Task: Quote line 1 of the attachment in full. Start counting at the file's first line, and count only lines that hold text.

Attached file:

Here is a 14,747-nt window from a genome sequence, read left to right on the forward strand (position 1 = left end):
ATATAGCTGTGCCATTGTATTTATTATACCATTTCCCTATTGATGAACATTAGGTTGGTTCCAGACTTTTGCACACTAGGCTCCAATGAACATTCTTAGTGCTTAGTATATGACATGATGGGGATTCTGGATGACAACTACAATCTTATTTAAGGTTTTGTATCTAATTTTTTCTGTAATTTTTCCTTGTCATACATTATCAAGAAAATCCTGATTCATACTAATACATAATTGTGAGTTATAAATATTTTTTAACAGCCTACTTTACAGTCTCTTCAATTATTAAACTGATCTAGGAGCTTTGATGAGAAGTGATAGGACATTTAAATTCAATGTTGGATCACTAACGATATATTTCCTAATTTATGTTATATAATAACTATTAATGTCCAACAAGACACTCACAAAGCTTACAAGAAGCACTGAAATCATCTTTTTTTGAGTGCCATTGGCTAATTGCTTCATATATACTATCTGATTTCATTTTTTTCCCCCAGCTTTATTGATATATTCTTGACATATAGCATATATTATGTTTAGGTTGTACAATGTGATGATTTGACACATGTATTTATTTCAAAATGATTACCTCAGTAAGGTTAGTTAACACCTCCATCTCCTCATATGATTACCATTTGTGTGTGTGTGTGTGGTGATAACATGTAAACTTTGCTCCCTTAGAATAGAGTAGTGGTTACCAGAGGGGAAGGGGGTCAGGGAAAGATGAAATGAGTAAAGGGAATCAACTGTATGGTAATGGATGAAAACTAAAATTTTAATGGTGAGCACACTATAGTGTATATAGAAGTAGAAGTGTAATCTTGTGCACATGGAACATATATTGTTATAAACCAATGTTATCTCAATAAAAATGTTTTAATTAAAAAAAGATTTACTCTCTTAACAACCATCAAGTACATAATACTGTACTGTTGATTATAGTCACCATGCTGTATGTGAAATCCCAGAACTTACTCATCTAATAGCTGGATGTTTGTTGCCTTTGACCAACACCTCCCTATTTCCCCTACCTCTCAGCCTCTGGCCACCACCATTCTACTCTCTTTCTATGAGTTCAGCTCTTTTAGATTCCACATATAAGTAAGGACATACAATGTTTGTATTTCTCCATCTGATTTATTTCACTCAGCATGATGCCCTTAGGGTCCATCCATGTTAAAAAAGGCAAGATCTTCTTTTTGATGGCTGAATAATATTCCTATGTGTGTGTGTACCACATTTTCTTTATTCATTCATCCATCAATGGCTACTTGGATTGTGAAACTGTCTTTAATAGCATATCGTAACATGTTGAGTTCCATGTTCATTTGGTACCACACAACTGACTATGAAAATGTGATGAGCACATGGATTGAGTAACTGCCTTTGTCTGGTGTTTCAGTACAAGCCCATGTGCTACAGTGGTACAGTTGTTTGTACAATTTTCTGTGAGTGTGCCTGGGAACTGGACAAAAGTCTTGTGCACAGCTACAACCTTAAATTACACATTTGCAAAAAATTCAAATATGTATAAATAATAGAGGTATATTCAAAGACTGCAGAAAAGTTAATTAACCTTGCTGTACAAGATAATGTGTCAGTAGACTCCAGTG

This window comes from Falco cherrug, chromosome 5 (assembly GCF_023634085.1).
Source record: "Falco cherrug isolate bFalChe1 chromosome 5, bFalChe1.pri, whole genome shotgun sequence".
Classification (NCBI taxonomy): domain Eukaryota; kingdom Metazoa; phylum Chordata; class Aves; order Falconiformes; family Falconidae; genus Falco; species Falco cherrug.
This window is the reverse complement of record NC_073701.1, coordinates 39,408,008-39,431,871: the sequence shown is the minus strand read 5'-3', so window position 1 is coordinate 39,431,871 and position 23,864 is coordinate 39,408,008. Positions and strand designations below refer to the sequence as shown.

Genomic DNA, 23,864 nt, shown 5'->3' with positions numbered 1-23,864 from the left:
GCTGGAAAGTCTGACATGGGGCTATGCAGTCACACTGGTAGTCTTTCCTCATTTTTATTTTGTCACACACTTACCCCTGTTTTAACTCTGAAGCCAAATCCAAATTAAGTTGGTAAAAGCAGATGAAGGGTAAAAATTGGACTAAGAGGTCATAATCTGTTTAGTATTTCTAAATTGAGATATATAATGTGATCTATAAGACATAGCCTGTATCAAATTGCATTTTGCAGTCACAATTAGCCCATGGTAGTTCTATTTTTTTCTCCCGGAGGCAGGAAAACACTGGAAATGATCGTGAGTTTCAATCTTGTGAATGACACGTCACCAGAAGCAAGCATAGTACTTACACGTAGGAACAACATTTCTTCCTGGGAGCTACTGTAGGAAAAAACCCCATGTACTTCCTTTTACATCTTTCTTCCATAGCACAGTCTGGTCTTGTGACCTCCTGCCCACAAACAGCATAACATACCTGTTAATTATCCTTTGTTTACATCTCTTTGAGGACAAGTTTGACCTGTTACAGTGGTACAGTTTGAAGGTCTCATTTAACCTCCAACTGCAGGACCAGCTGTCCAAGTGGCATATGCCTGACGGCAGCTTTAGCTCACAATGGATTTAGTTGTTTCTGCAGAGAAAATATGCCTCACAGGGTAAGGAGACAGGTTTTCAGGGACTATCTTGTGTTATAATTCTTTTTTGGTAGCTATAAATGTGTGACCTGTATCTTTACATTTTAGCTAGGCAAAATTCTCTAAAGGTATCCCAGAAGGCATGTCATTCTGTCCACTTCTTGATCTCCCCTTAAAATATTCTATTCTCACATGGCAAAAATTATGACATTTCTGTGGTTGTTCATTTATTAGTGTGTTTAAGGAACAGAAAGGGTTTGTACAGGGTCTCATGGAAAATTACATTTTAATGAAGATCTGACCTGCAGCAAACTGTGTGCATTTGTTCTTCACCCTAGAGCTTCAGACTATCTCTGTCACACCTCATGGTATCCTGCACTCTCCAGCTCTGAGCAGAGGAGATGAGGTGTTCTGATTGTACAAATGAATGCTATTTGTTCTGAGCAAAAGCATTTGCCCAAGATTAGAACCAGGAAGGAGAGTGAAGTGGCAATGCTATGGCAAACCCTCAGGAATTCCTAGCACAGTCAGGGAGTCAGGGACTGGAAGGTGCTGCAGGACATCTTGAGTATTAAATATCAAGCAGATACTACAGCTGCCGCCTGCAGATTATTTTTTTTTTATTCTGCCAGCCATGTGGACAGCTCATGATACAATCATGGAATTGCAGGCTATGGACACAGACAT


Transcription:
Here is a 14,747-nt window from a genome sequence, read left to right on the forward strand (position 1 = left end):